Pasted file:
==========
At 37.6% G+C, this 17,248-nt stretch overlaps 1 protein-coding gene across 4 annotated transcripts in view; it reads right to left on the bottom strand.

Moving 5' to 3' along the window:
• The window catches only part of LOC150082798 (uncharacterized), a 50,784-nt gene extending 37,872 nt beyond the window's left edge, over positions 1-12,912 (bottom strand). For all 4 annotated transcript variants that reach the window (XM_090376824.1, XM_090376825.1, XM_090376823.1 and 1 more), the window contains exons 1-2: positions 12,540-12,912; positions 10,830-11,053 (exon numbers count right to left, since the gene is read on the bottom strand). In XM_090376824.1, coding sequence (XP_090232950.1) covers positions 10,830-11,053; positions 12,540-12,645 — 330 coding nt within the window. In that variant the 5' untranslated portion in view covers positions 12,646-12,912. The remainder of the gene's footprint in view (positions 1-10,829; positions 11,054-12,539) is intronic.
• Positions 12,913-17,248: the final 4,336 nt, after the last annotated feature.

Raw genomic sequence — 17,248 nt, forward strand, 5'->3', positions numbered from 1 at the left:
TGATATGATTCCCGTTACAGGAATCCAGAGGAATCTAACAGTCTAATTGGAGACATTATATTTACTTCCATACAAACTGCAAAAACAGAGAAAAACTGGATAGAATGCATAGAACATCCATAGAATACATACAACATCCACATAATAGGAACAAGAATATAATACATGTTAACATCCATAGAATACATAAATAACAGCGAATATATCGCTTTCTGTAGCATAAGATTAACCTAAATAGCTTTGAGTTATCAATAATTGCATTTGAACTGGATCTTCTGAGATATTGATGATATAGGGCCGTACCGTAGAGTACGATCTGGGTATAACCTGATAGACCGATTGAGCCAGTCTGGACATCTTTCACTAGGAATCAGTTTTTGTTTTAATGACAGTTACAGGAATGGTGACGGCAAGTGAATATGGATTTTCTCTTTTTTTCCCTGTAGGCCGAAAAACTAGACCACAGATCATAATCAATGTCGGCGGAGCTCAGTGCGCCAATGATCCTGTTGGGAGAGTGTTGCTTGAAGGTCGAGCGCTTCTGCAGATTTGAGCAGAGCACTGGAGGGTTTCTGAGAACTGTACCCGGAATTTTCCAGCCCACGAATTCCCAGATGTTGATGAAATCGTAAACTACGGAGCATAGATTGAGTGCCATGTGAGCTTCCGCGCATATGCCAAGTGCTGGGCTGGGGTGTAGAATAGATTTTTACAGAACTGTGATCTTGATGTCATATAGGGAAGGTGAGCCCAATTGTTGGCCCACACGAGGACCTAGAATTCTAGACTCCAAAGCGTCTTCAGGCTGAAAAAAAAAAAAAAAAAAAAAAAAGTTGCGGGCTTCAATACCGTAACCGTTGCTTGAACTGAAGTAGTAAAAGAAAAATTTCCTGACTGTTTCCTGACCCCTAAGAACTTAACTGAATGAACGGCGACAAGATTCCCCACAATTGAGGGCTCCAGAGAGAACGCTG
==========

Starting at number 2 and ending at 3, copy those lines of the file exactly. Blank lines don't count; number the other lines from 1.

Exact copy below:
Moving 5' to 3' along the window:
• The window catches only part of LOC150082798 (uncharacterized), a 50,784-nt gene extending 37,872 nt beyond the window's left edge, over positions 1-12,912 (bottom strand). For all 4 annotated transcript variants that reach the window (XM_090376824.1, XM_090376825.1, XM_090376823.1 and 1 more), the window contains exons 1-2: positions 12,540-12,912; positions 10,830-11,053 (exon numbers count right to left, since the gene is read on the bottom strand). In XM_090376824.1, coding sequence (XP_090232950.1) covers positions 10,830-11,053; positions 12,540-12,645 — 330 coding nt within the window. In that variant the 5' untranslated portion in view covers positions 12,646-12,912. The remainder of the gene's footprint in view (positions 1-10,829; positions 11,054-12,539) is intronic.